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Craving for...

nakazcidnakazcid Somewhere in Dixie, y'all Veteran

I find I crave safety and security way too much. I am very risk averse. At the same time I have a medical condition that makes stress inadvisable.

Any suggestions for overcoming this? Hopefully something that doesn't involve strapping on a parachute and jumping out of a plane.

Comments

  • lobsterlobster Veteran

    Depends what the medical condition is?

    You could move towards wrathful versions of the Medicine Buddha with guidance
    http://www.dharma-haven.org/tibetan/sadhana-medicine-buddha.htm

  • federicafederica seeker of the clear blue sky Its better to remain silent and be thought a fool, than to speak out and remove all doubt Moderator

    Oooh, no: You know you're a real risk-taker, when you eliminate the parachute.... ;)

    To be brutally honest, there's absolutely nothing wrong with being risk-averse, and I'm not sure I think there's any need to compromise that quality.
    As a friend of mine once commented, when I was studying canine behaviour, when there is no tangible reward as a choice, wolves will not run towards the 'good' they'll be running from the 'bad'.
    The primal instinct is to survive.
    Animals do so by avoiding confrontation, evading a predator and using camouflage. They blend in, and look inconspicuous.
    Simply because we're at the top of the food chain, is no reason to behave otherwise.

    lobsterkando
  • personperson Don't believe everything you think 'Merica! Veteran

    Maybe start with small steps. Change up your daily routine. Take different routes to work, try different types of coffee, get a new hairstyle.

  • DavidDavid some guy Veteran
    edited June 17

    I'm sorry for sounding cliche but maybe your meditation practice could be tweaked in such a way as to find the middle way in mindfulness?

    First reading this I immediately thought of the overly cautious driver. I look for that sweet spot myself... between being too careful and being reckless. Just in life in general though as I don't drive yet (I'm 45, lol)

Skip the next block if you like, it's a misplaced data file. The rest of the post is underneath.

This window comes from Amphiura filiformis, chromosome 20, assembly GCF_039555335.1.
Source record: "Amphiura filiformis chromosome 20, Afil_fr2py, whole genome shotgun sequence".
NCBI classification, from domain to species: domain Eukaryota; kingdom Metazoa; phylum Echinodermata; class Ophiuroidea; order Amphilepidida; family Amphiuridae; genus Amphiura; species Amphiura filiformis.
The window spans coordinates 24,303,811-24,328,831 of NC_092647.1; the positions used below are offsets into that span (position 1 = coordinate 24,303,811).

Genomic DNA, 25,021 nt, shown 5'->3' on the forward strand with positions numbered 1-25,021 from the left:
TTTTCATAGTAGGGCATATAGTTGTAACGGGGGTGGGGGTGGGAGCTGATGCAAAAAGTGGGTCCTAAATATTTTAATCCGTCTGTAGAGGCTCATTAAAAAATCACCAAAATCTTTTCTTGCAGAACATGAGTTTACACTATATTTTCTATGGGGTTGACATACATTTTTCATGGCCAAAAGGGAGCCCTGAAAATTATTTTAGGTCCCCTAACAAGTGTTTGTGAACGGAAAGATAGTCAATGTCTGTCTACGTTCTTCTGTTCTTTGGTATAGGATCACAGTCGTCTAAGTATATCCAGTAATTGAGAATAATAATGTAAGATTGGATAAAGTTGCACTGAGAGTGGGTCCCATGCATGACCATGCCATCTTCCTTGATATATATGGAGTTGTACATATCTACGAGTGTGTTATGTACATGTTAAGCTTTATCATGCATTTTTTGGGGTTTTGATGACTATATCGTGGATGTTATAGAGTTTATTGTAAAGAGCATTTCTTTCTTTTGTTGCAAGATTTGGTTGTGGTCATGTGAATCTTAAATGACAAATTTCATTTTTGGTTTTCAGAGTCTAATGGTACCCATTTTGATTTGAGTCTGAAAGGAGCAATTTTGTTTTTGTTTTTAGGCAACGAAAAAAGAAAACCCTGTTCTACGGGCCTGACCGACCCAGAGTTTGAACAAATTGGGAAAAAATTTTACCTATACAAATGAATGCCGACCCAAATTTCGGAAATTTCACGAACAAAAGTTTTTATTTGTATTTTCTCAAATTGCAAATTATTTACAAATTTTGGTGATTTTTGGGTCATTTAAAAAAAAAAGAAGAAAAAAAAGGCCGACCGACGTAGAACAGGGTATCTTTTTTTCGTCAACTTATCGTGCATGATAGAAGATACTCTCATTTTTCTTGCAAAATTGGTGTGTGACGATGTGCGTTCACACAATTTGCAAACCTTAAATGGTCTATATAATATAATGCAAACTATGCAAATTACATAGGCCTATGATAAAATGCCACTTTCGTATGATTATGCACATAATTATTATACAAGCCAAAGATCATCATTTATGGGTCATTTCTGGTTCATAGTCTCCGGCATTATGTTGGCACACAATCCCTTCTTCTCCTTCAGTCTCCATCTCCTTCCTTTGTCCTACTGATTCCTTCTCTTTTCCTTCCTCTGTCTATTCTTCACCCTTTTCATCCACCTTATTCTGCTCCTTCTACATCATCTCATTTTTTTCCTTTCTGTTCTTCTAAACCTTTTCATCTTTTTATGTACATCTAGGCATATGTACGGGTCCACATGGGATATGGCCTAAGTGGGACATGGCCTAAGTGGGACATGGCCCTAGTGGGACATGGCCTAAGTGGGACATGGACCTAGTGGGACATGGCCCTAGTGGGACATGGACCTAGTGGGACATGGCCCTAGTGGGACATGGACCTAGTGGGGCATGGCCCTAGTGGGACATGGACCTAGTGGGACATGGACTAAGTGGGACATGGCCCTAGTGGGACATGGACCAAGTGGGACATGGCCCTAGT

It's funny that the result from either extreme is usually very similar. Too dark and we can't see but too bright and we're blinded.

  • kandokando northern Ireland Veteran

    As you have health concerns it's not surprising you avoid risk, and wisely too, as @federica says it's built into us to protect ourselves - hang loose :)

  • nakazcidnakazcid Somewhere in Dixie, y'all Veteran

    Thanks for the comments. While I was speaking of risk in general, one area I’m thinking of in particular is social risk. I’m a hardcore introvert, and find groups of more than three or four people overwhelming. I’m not sure how much of this is fear (I.e., risk-averse) and how much is a dislike of the sensory overload I feel around groups of people.

  • personperson Don't believe everything you think 'Merica! Veteran

    @nakazcid said:
    Thanks for the comments. While I was speaking of risk in general, one area I’m thinking of in particular is social risk. I’m a hardcore introvert, and find groups of more than three or four people overwhelming. I’m not sure how much of this is fear (I.e., risk-averse) and how much is a dislike of the sensory overload I feel around groups of people.

    As an introvert myself I find socializing around an activity or some thing rather than having the socializing itself be the main activity. So socially I'm alright on a professional level where whatever task is central and more personal questions can arise more naturally.

    Board game meet up nights are quite popular these days. Most people interested in such things tend to be of the introvert type so you won't be out of place.

    https://geekandsundry.com/looking-for-more-how-to-find-a-gaming-group/

  • KeromeKerome Love, love is mystery The Continent Veteran

    @nakazcid said:
    While I was speaking of risk in general, one area I’m thinking of in particular is social risk. I’m a hardcore introvert, and find groups of more than three or four people overwhelming.

    If you’re worried about it, then I’d advise slowly making changes, so as to avoid triggering your medical condition. You could make it a goal to speak to one new person every day for instance, or to have one real conversation with them. When you feel you’re ready you could try something like a pottery course where you’re in a low-stress environment with a dozen people, ie you don’t have to talk to anyone.